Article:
Dog that killed Grover Beach man was police K-9

January 5, 2017
Kings County Deputy Sheriff Alex Geiger and "Boss" with a demonstration at Hidden Valley Park in Hanford, California in 2013.

Kings County Deputy Sheriff Alex Geiger and “Boss” with a demonstration at Hidden Valley Park in Hanford, California in 2013.

The dog that attacked and killed a 64-year-old Grover Beach man was an Exeter Police Department K-9. Grover Beach Police Officer Alex Geiger was the dog’s handler during his time with the Central Valley police department.

Geiger left Exeter to join the Grover Beach force in September. That month, Geiger purchased the Belgian Malinois named Neo from the city of Exeter for $5,287.50. Geiger brought Neo to Grover Beach as his personal pet.

On Dec. 13, Neo attacked Betty Long, 85, in front of her Grover Beach yard. Long’s neighbor, David Fear, went to assist the woman, and the Belgian Malinois turned his aggression on the Grover Beach man.

Fear lost six pints of blood as a result of the attack. The dog bites severed two arteries in his arm, and Fear developed an infection from the bites. Fear died in the hospital four days after the attack.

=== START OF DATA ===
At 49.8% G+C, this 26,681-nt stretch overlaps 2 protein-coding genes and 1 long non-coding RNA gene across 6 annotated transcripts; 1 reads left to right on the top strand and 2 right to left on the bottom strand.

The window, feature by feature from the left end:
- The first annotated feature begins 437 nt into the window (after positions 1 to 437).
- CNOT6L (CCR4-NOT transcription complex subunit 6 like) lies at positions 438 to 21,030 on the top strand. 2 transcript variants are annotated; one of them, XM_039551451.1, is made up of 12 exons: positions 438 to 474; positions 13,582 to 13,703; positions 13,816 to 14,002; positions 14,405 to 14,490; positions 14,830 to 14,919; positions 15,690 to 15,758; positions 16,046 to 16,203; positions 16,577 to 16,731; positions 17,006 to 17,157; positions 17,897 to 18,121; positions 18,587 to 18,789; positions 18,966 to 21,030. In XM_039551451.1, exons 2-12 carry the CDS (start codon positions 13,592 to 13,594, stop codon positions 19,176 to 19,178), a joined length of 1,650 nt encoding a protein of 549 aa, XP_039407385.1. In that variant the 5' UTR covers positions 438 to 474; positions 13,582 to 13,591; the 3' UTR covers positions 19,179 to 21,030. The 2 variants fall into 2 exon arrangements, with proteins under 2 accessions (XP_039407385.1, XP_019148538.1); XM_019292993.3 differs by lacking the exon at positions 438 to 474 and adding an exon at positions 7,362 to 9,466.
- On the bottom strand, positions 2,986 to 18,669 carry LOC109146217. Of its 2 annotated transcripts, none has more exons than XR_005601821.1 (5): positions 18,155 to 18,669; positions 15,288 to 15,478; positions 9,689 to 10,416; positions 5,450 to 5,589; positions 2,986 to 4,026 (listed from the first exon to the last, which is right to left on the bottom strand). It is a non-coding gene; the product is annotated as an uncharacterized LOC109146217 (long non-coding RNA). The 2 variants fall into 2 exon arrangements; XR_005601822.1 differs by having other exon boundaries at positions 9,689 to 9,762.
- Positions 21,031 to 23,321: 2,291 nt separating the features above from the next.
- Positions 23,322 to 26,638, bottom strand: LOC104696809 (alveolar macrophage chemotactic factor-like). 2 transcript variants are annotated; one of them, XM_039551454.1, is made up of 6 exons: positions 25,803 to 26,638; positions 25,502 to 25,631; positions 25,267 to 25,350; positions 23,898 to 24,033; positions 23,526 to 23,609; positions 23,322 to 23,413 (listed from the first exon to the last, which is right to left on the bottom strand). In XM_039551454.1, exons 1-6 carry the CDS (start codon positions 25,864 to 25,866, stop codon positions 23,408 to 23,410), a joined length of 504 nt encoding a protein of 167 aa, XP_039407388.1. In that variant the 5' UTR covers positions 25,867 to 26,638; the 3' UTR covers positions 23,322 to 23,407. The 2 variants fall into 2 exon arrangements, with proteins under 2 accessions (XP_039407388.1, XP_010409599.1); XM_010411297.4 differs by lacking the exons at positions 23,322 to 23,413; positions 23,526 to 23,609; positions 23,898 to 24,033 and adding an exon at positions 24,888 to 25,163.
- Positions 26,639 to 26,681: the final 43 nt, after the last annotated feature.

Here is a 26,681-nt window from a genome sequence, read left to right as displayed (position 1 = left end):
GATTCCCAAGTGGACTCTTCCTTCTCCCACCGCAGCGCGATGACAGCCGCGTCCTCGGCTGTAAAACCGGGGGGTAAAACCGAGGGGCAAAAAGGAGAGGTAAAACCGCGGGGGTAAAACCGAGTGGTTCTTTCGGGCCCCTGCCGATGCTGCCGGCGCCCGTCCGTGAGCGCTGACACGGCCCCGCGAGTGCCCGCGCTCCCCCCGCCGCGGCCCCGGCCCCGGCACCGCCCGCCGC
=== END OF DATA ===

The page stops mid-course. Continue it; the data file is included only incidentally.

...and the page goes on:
Long suffered a broken pelvis and broken shoulder. She is still in a rehab facility.

The Exeter Police Department said in a news release that Neo was trained and certified in narcotics detection and all areas of patrol operations.

Sources from within the department told CalCoastNews Neo had some training and behavioral issues. Despite being trained as a police K-9, the dog was never utilized in response to a call.

Geiger, 25, only served on the Exeter force for one year before joining the K-9 unit. Most law enforcement agencies require officers to work for seven years before joining the K-9 unit. Geiger previously worked as a Kings County Sheriff’s deputy in 2012 and 2013.

The Grover Beach Police Department hired Geiger as a standard police officer. Grover Beach does not have a police K-9 program.

Following the attack, Geiger turned over Neo to San Luis Obispo County Animal Services, which euthanized the dog. Animal Services completed its investigation into the incident late last month and submitted the case to the SLO County District Attorney’s Office. Prosecutors have yet to announce whether they will file charges.